However, satellite telephone systems of the type described are generally restricted to communications comprising telephone conversations or transmission of relatively low data content messages (eg, Internet e-mail messages) each requiring a relatively low rate of data transmission. Many applications exist wherein the amount of data that it is desired to be transmitted is more substantial. Examples of more substantial data requiring higher data transmission rates include for example relatively large text files, video images and in particular communications comprising a video component in addition to an audio component, these latter systems being known as "video telephones".

With advancements in technology, there is increased demand by users of communication systems for improved and enhanced communications services and in particular, there is a need for a method and apparatus for facilitating communication between a person located in a remote area for example and a head office, wherein the communications services available include provision for modes of communication requiring a greater bandwidth. By bandwidth it is meant the rate of data transfer, and thus there is a need for a communications system configurable for operation in a diverse range of locations (including remote locations for example) which facilitates a higher data rate than a conventional satellite telephone.

SUMMARY OF THE INVENTION

According to a first aspect of the present invention there is provided a method of establishing communication with a satellite, comprising steps of: at an earth based communications device having an antenna capable of transmitting and receiving a radiation beam:

storing satellite position data for at least one satellite; obtaining a location position data of said earth based communications device;

obtaining an azimuth and elevation of said antenna; utilizing said satellite position data to calculate a position data of said at least one satellite in relation to said location position;

in response to said obtained azimuth and elevation data, determining a direction in which to configure an antenna for operation with said at least one satellite; and

configuring said antenna for operation in said direction.

In a preferred embodiment the antenna comprises an electronically steerable phased array arrangement. The antenna is suitably configurable to operate as a substantially narrow beam.

In a preferred embodiment the stored position data comprises orbital parameters of non-geostationary satellites and preferably the stored position data comprises orbital information of at least one geostationary satellite. Suitably the stored position data is time stamped to enable correction of the data for the time elapsed since the data was created. Furthermore the stored position data is preferably accompanied by a parameter indicating a reliability of the data and preferably the stored position data may be derived by downloading the data from a satellite.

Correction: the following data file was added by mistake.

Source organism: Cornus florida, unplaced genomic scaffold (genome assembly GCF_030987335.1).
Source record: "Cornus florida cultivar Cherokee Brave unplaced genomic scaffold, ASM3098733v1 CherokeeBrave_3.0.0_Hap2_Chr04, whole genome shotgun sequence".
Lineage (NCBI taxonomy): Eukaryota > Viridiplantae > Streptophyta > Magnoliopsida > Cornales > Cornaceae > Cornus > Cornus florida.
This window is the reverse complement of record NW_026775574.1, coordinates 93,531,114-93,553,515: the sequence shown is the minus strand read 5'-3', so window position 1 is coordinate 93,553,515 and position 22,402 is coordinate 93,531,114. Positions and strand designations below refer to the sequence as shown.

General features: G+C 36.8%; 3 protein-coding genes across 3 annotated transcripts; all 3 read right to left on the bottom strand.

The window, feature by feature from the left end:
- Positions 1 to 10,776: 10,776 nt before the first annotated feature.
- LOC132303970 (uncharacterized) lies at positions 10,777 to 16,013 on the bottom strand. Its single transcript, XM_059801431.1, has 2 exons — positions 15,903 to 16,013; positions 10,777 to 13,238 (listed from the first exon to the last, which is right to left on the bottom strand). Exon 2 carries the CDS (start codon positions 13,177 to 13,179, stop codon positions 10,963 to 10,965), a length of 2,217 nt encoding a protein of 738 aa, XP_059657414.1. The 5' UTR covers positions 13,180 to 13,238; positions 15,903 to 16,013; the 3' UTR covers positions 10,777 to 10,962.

Preferably the step of obtaining the location position comprises obtaining geocentric equatorial co-ordinates of the earth based communications device and suitably this step comprises obtaining the location position information from a GPS satellite.

The step of obtaining the azimuth and elevation of the antenna suitably may comprise the steps of:

electronically reading a compass to find the direction of true North; and

electronically reading a level finding device.

Alternatively the step of obtaining the azimuth and elevation may comprise the earth based communications device utilizing GPS data via a plurality of antenna.

In one embodiment the earth based communications device is mobile. The communications device may be mounted on a vehicle. In a further embodiment the earth based communications device may be portable.

In any of the above mentioned preferred embodiments the communications device may comprise a lap top type computational device.

In the preferred embodiment the step of calculating the position of the satellites in relation to the location position comprises calculating the azimuth and the elevation of the satellites.

For non-geostationary satellites, in the preferred implementation, the calculation of the position of the satellites in relation to the location position comprises, for a given satellite, the steps of:

calculating the mean motion of the satellite and the mean anomaly;

calculating the eccentric anomaly;

calculating the true anomaly and the orbital co-ordinates of the satellite;

calculating the position of the satellite in relation to the center of the Earth;

calculating the satellite's position co-ordinates in relation to the earth based communications device; and

calculating the satellite's azimuth and elevation in relation to the earth based communications device.

In the preferred embodiment the step of calculating the position of the satellites in relation to the location position may additionally comprise calculation of the range of the satellites from the communications device.